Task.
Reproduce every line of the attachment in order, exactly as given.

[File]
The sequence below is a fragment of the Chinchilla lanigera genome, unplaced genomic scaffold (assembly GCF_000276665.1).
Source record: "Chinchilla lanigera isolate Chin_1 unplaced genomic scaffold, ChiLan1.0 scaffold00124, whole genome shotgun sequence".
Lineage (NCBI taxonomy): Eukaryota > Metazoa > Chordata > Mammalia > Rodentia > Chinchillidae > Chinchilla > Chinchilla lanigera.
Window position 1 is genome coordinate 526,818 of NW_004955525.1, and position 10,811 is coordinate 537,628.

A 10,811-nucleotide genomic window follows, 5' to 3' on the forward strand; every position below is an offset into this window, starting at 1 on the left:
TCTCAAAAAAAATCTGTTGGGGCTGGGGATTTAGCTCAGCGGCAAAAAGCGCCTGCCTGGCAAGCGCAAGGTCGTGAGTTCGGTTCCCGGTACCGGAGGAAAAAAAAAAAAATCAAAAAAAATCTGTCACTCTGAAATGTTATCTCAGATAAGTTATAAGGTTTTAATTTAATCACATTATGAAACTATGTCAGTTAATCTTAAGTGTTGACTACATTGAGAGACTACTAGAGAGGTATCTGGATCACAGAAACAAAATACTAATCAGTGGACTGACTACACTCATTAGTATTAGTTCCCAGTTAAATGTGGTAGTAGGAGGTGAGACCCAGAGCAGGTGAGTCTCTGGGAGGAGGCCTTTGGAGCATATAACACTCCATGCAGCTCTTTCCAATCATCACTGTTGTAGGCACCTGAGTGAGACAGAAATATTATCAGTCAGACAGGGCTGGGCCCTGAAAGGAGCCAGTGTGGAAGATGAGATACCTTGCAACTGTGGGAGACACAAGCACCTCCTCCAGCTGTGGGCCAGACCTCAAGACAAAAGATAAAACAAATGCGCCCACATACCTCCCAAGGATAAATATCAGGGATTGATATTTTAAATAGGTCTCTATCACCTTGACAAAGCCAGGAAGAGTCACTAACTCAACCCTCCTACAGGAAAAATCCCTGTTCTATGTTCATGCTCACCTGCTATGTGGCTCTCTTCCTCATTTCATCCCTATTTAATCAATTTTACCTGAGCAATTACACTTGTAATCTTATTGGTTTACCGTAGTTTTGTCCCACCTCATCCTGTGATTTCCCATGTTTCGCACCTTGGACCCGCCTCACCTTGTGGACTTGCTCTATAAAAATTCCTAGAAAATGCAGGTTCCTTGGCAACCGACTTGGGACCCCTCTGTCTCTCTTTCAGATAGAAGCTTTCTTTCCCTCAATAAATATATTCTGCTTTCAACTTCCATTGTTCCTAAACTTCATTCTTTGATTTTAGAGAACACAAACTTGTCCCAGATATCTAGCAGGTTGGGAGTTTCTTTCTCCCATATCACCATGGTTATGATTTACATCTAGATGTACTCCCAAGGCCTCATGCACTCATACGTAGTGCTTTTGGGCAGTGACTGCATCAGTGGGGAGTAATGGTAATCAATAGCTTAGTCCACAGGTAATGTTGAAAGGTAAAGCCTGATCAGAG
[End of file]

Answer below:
The sequence below is a fragment of the Chinchilla lanigera genome, unplaced genomic scaffold (assembly GCF_000276665.1).
Source record: "Chinchilla lanigera isolate Chin_1 unplaced genomic scaffold, ChiLan1.0 scaffold00124, whole genome shotgun sequence".
Lineage (NCBI taxonomy): Eukaryota > Metazoa > Chordata > Mammalia > Rodentia > Chinchillidae > Chinchilla > Chinchilla lanigera.
Window position 1 is genome coordinate 526,818 of NW_004955525.1, and position 10,811 is coordinate 537,628.

A 10,811-nucleotide genomic window follows, 5' to 3' on the forward strand; every position below is an offset into this window, starting at 1 on the left:
TCTCAAAAAAAATCTGTTGGGGCTGGGGATTTAGCTCAGCGGCAAAAAGCGCCTGCCTGGCAAGCGCAAGGTCGTGAGTTCGGTTCCCGGTACCGGAGGAAAAAAAAAAAAATCAAAAAAAATCTGTCACTCTGAAATGTTATCTCAGATAAGTTATAAGGTTTTAATTTAATCACATTATGAAACTATGTCAGTTAATCTTAAGTGTTGACTACATTGAGAGACTACTAGAGAGGTATCTGGATCACAGAAACAAAATACTAATCAGTGGACTGACTACACTCATTAGTATTAGTTCCCAGTTAAATGTGGTAGTAGGAGGTGAGACCCAGAGCAGGTGAGTCTCTGGGAGGAGGCCTTTGGAGCATATAACACTCCATGCAGCTCTTTCCAATCATCACTGTTGTAGGCACCTGAGTGAGACAGAAATATTATCAGTCAGACAGGGCTGGGCCCTGAAAGGAGCCAGTGTGGAAGATGAGATACCTTGCAACTGTGGGAGACACAAGCACCTCCTCCAGCTGTGGGCCAGACCTCAAGACAAAAGATAAAACAAATGCGCCCACATACCTCCCAAGGATAAATATCAGGGATTGATATTTTAAATAGGTCTCTATCACCTTGACAAAGCCAGGAAGAGTCACTAACTCAACCCTCCTACAGGAAAAATCCCTGTTCTATGTTCATGCTCACCTGCTATGTGGCTCTCTTCCTCATTTCATCCCTATTTAATCAATTTTACCTGAGCAATTACACTTGTAATCTTATTGGTTTACCGTAGTTTTGTCCCACCTCATCCTGTGATTTCCCATGTTTCGCACCTTGGACCCGCCTCACCTTGTGGACTTGCTCTATAAAAATTCCTAGAAAATGCAGGTTCCTTGGCAACCGACTTGGGACCCCTCTGTCTCTCTTTCAGATAGAAGCTTTCTTTCCCTCAATAAATATATTCTGCTTTCAACTTCCATTGTTCCTAAACTTCATTCTTTGATTTTAGAGAACACAAACTTGTCCCAGATATCTAGCAGGTTGGGAGTTTCTTTCTCCCATATCACCATGGTTATGATTTACATCTAGATGTACTCCCAAGGCCTCATGCACTCATACGTAGTGCTTTTGGGCAGTGACTGCATCAGTGGGGAGTAATGGTAATCAATAGCTTAGTCCACAGGTAATGTTGAAAGGTAAAGCCTGATCAGAG